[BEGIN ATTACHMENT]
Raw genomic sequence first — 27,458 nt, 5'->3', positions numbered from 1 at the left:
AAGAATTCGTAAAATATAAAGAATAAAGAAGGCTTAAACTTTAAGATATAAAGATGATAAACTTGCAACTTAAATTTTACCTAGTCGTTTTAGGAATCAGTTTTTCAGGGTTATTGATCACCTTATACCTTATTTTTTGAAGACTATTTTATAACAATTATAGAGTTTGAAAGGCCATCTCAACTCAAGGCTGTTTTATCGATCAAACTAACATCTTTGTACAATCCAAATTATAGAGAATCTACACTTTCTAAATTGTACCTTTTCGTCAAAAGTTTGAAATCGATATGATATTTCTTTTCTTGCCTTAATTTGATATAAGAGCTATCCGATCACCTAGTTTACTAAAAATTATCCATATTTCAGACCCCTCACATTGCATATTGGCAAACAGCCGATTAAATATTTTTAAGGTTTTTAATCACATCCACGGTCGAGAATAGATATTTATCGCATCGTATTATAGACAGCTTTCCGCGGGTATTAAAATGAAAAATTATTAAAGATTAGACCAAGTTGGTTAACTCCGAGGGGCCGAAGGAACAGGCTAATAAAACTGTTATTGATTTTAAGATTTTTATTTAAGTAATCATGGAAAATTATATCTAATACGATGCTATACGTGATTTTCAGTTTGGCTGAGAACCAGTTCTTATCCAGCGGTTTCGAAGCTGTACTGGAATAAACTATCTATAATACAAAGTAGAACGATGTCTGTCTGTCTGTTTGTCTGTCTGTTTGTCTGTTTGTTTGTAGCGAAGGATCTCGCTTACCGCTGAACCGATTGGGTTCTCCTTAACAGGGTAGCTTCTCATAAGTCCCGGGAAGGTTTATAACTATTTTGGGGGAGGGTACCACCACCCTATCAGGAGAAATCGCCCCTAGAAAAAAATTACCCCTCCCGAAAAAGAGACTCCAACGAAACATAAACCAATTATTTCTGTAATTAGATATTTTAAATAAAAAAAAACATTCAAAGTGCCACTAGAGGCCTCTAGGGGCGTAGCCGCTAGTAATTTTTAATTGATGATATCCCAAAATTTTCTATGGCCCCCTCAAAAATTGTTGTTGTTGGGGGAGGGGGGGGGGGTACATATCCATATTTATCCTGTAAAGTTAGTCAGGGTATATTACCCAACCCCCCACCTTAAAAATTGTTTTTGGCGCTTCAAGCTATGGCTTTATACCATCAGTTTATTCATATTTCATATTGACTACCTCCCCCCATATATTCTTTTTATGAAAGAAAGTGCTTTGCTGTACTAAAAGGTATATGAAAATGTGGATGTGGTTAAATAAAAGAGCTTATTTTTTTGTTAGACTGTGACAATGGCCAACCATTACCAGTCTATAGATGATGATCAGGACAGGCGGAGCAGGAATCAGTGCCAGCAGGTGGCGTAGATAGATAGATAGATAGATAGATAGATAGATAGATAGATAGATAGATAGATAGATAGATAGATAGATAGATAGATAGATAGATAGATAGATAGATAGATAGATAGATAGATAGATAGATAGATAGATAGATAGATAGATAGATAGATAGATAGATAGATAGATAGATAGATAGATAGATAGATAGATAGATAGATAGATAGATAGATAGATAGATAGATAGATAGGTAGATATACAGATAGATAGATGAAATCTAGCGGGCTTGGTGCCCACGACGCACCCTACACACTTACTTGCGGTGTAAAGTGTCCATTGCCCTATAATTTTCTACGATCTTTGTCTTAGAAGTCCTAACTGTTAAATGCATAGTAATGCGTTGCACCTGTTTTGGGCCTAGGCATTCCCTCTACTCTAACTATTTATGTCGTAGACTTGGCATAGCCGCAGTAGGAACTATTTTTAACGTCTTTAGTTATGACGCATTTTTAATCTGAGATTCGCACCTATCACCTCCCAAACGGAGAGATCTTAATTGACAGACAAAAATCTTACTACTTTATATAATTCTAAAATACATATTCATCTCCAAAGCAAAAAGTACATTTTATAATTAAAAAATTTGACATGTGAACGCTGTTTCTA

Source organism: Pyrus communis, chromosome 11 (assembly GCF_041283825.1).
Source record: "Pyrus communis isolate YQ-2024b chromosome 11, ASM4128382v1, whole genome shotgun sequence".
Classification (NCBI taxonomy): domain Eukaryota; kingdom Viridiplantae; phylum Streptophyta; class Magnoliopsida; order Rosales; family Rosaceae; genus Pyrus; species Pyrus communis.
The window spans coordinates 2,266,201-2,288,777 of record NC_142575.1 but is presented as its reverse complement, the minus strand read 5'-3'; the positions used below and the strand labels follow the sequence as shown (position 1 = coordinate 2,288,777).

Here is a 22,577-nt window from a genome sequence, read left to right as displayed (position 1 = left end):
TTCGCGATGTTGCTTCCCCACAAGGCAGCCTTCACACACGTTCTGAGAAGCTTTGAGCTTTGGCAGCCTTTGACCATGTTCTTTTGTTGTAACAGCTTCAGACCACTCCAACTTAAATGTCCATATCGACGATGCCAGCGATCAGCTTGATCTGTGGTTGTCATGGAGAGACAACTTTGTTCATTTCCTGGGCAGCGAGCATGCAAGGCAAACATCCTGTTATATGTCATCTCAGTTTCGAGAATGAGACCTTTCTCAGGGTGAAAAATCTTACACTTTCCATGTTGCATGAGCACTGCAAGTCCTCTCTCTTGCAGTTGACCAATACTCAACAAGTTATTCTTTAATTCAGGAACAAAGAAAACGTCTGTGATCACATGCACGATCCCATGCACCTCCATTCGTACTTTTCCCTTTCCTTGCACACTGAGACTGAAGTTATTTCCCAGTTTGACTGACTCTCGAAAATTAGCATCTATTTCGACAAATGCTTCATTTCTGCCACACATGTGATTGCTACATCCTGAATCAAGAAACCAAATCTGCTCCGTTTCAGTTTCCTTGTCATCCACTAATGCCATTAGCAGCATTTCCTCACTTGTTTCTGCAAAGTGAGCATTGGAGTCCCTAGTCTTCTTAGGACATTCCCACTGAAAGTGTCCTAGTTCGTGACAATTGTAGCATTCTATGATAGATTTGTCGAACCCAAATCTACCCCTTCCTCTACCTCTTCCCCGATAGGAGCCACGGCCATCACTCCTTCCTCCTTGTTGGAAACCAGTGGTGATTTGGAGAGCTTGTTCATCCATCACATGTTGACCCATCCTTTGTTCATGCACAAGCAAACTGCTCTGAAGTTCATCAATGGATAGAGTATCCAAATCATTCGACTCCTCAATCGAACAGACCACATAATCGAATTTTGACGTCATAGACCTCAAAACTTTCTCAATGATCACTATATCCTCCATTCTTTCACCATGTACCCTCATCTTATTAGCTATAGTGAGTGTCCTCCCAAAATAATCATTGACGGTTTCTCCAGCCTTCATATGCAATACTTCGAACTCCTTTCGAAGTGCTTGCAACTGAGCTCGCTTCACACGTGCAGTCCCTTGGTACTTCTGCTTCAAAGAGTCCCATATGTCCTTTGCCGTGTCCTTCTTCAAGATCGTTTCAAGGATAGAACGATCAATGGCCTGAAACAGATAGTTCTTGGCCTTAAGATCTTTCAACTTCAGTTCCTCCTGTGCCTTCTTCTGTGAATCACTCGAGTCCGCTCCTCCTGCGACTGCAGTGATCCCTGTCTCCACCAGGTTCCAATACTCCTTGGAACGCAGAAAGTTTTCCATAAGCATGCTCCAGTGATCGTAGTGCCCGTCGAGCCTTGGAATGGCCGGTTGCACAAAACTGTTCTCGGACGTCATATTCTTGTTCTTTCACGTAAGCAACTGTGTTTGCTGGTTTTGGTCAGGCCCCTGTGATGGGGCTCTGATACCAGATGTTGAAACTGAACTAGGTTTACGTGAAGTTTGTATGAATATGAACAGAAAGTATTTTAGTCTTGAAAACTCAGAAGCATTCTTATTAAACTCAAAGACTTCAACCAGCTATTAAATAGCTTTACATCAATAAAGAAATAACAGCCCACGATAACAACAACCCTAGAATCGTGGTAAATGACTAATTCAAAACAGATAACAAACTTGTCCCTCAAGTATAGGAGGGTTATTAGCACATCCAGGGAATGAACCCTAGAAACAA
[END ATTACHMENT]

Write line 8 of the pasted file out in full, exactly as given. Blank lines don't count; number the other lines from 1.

TTCGCGATGTTGCTTCCCCACAAGGCAGCCTTCACACACGTTCTGAGAAGCTTTGAGCTTTGGCAGCCTTTGACCATGTTCTTTTGTTGTAACAGCTTCAGACCACTCCAACTTAAATGTCCATATCGACGATGCCAGCGATCAGCTTGATCTGTGGTTGTCATGGAGAGACAACTTTGTTCATTTCCTGGGCAGCGAGCATGCAAGGCAAACATCCTGTTATATGTCATCTCAGTTTCGAGAATGAGACCTTTCTCAGGGTGAAAAATCTTACACTTTCCATGTTGCATGAGCACTGCAAGTCCTCTCTCTTGCAGTTGACCAATACTCAACAAGTTATTCTTTAATTCAGGAACAAAGAAAACGTCTGTGATCACATGCACGATCCCATGCACCTCCATTCGTACTTTTCCCTTTCCTTGCACACTGAGACTGAAGTTATTTCCCAGTTTGACTGACTCTCGAAAATTAGCATCTATTTCGACAAATGCTTCATTTCTGCCACACATGTGATTGCTACATCCTGAATCAAGAAACCAAATCTGCTCCGTTTCAGTTTCCTTGTCATCCACTAATGCCATTAGCAGCATTTCCTCACTTGTTTCTGCAAAGTGAGCATTGGAGTCCCTAGTCTTCTTAGGACATTCCCACTGAAAGTGTCCTAGTTCGTGACAATTGTAGCATTCTATGATAGATTTGTCGAACCCAAATCTACCCCTTCCTCTACCTCTTCCCCGATAGGAGCCACGGCCATCACTCCTTCCTCCTTGTTGGAAACCAGTGGTGATTTGGAGAGCTTGTTCATCCATCACATGTTGACCCATCCTTTGTTCATGCACAAGCAAACTGCTCTGAAGTTCATCAATGGATAGAGTATCCAAATCATTCGACTCCTCAATCGAACAGACCACATAATCGAATTTTGACGTCATAGACCTCAAAACTTTCTCAATGATCACTATATCCTCCATTCTTTCACCATGTACCCTCATCTTATTAGCTATAGTGAGTGTCCTCCCAAAATAATCATTGACGGTTTCTCCAGCCTTCATATGCAATACTTCGAACTCCTTTCGAAGTGCTTGCAACTGAGCTCGCTTCACACGTGCAGTCCCTTGGTACTTCTGCTTCAAAGAGTCCCATATGTCCTTTGCCGTGTCCTTCTTCAAGATCGTTTCAAGGATAGAACGATCAATGGCCTGAAACAGATAGTTCTTGGCCTTAAGATCTTTCAACTTCAGTTCCTCCTGTGCCTTCTTCTGTGAATCACTCGAGTCCGCTCCTCCTGCGACTGCAGTGATCCCTGTCTCCACCAGGTTCCAATACTCCTTGGAACGCAGAAAGTTTTCCATAAGCATGCTCCAGTGATCGTAGTGCCCGTCGAGCCTTGGAATGGCCGGTTGCACAAAACTGTTCTCGGACGTCATATTCTTGTTCTTTCACGTAAGCAACTGTGTTTGCTGGTTTTGGTCAGGCCCCTGTGATGGGGCTCTGATACCAGATGTTGAAACTGAACTAGGTTTACGTGAAGTTTGTATGAATATGAACAGAAAGTATTTTAGTCTTGAAAACTCAGAAGCATTCTTATTAAACTCAAAGACTTCAACCAGCTATTAAATAGCTTTACATCAATAAAGAAATAACAGCCCACGATAACAACAACCCTAGAATCGTGGTAAATGACTAATTCAAAACAGATAACAAACTTGTCCCTCAAGTATAGGAGGGTTATTAGCACATCCAGGGAATGAACCCTAGAAACAA